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The Bizarre True Story of How Steve Martin Met Elvis Presley

Photo Credit: Jon Kopaloff / FilmMagic / Getty Images
Photo Credit: Jon Kopaloff / FilmMagic / Getty Images

Guest starring on The Howard Stern Show in 2021, Steve Martin took the time to describe the time he met Elvis Presley. The story is truly bizarre, and not what you would expect from the King of Rock and Roll. It was early in Steve’s comedy career and certainly made an impression on him, as he remembered the encounter 50 years later.

Opening for Ann-Margret

Steve Martin performing
Steve Martin performing at the Community Center in Sacramento, California in circa 1975. (Photo Credit: Larry Hulst / Michael Ochs Archives / Getty Images)

Back in 1971, when Steve was only 26 years old, he scored a gig opening for the Swedish actress, singer, and dancer Ann-Margret Olsson. His act wasn’t the fine-tuned performance it would eventually become, and his banjo never made an appearance, but he did include some magic and all the jokes and weird stuff Martin’s comedy became famous for.

Ann-Margret co-starred with Elvis in the 1964 film Viva Las Vegas, and Steve had a pretty good feeling that the King himself would make an appearance at the show. Ann-Margret and Elvis had stayed good friends following their filming together, and it was not odd for the King to attend his friends’ shows, especially when he was possibly going to be working the stage the following night.

The man dressed in all white

Elvis Presley performing
American rock singer, Elvis Presley, wearing a white rhinestone-studded suit and strapped guitar, singing into a microphone with his eyes closed, circa 1975. (Photo Credit: Fotos International / Getty Images)

After his set, Steve headed backstage and made sure to keep his dressing room door wide open so that he would get the opportunity to meet Elvis himself. And it worked! Elvis made a visit to his dressing room shortly after the show.

Steve recalled how Elvis first spoke with him, saying “First, I [saw] a beautiful woman walking toward me and that was Priscilla. I didn’t realize that. And then Priscilla moves aside and there’s Elvis in all white. He looked great and had the huge buckle. And he looked at me and said, ‘Son, you have an oblique sense of humor,’ which was king of accurate.” But their encounter didn’t end there.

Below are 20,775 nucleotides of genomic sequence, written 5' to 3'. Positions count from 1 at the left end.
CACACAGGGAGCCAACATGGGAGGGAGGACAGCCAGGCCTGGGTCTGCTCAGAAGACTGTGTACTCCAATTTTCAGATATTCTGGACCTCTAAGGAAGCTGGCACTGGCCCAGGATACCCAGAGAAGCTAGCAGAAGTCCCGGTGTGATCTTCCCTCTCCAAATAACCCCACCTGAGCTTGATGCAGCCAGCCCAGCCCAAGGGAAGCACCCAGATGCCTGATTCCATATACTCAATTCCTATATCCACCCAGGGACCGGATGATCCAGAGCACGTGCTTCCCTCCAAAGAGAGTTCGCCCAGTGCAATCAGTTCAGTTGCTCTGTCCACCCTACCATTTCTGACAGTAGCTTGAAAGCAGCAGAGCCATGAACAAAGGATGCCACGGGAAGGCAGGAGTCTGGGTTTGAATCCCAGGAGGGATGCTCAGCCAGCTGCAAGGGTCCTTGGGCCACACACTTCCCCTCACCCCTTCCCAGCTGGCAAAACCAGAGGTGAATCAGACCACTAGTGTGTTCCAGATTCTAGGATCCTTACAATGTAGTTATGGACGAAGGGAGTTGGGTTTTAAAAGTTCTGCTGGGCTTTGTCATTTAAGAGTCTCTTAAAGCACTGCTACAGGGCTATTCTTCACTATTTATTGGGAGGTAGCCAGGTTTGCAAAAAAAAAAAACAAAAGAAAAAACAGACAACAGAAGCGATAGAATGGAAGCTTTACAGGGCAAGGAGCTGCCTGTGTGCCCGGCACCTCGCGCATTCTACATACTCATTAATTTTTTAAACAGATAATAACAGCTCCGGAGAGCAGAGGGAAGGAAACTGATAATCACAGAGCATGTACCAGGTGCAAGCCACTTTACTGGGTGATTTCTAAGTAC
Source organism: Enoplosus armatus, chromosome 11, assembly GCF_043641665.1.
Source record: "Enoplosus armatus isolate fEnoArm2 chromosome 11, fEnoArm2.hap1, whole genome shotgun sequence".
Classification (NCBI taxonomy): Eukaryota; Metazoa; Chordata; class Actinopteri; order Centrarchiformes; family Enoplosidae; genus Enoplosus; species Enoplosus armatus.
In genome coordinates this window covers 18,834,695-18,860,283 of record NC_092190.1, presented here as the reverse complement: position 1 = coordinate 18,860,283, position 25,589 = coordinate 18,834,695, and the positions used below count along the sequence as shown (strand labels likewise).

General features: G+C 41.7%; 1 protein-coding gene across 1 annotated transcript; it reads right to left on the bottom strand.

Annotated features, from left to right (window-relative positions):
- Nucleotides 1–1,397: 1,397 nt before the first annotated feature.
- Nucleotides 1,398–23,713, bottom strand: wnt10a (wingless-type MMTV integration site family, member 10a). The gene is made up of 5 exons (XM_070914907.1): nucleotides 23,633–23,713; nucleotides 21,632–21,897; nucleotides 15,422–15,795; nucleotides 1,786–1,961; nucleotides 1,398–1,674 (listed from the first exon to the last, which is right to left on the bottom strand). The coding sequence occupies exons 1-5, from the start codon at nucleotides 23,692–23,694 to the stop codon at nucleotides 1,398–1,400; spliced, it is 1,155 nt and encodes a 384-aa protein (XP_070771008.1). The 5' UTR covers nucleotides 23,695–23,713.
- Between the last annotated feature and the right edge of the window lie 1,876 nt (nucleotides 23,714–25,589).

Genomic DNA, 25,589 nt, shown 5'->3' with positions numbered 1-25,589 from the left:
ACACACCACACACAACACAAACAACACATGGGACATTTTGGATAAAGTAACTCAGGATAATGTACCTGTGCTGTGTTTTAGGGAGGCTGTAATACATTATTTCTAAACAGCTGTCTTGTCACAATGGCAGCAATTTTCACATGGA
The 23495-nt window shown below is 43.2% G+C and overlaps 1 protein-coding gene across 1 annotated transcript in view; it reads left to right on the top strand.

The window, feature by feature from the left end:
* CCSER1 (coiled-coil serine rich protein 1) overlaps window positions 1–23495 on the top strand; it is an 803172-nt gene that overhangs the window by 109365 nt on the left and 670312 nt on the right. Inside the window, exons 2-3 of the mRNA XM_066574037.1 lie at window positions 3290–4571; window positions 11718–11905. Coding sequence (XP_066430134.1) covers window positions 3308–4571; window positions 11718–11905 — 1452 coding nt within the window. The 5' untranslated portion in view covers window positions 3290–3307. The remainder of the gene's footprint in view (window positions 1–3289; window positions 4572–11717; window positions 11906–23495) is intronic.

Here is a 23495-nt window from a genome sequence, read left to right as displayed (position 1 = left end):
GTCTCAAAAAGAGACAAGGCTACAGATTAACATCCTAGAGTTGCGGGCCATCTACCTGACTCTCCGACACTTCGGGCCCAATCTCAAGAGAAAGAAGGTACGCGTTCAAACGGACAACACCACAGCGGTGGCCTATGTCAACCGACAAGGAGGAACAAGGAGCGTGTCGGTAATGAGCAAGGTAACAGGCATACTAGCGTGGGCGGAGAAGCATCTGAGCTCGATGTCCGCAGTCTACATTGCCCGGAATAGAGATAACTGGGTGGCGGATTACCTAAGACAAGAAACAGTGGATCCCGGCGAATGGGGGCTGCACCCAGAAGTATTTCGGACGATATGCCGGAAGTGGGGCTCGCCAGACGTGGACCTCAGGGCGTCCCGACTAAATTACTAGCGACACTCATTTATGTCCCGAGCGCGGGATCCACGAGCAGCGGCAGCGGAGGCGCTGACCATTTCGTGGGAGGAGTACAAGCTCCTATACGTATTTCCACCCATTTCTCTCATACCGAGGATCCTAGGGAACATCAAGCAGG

Taken to the gun show

Elvis holding a toy gun
Elvis Presley holds a toy pistol, circa 1957. (Photo Credit: Bettmann / Getty Images)

Before the two began conversing, Steve wasn’t sure what they should talk about. This was alright, because Elvis commandeered the interaction, asking Steve if he wanted to see his guns. By this point in his life, Elvis was a big gun collector. Theories suggest that his interest in guns stemmed from a death threat he received that made him want to protect himself. But he also just loved guns and often shot them at inanimate objects around his home.

When asked if he wanted to see the guns, Steve obviously said yes. A Steve described it, “He brought out a Derringer and he dropped the bullets in his hand before he gave me the gun so I could examine. It’s all pearl-handled and engraved. And then he pulls out another gun and drops the bullets. Eventually, I am holding three guns and Elvis was holding 18 bullets.” Elvis was very safety-conscious when it came to his guns and he clearly practiced that safety while showing them to Steve.

A compliment to Steve Martin

Steve Martin smiling and waving
Photo of Steve Martin, circa 1970. (Photo Credit: Michael Ochs Archives / Getty Images

More from us: Inside Elvis Presley and Ann-Margret’s Year-Long Love Affair

After the two had been talking for a while, one member of Elvis’ posse approached him as it was his job to get the King out of long conversations with fans. He told him, “Elvis, we have to go,” but Elvis was enjoying his time speaking with Steve. He turned to the man and said, “It’s okay,” and the two continued to talk to one another.

Steve said the remark was a huge compliment to him and that he “felt kind of blessed.”

Samantha Franco

Samantha Franco is a Freelance Content Writer who received her Bachelor of Arts degree in history from the University of Guelph, and her Master of Arts degree in history from the University of Western Ontario. Her research focused on Victorian, medical, and epidemiological history with a focus on childhood diseases. Stepping away from her academic career, Samantha previously worked as a Heritage Researcher and now writes content for multiple sites covering an array of historical topics.

In her spare time, Samantha enjoys reading, knitting, and hanging out with her dog, Chowder!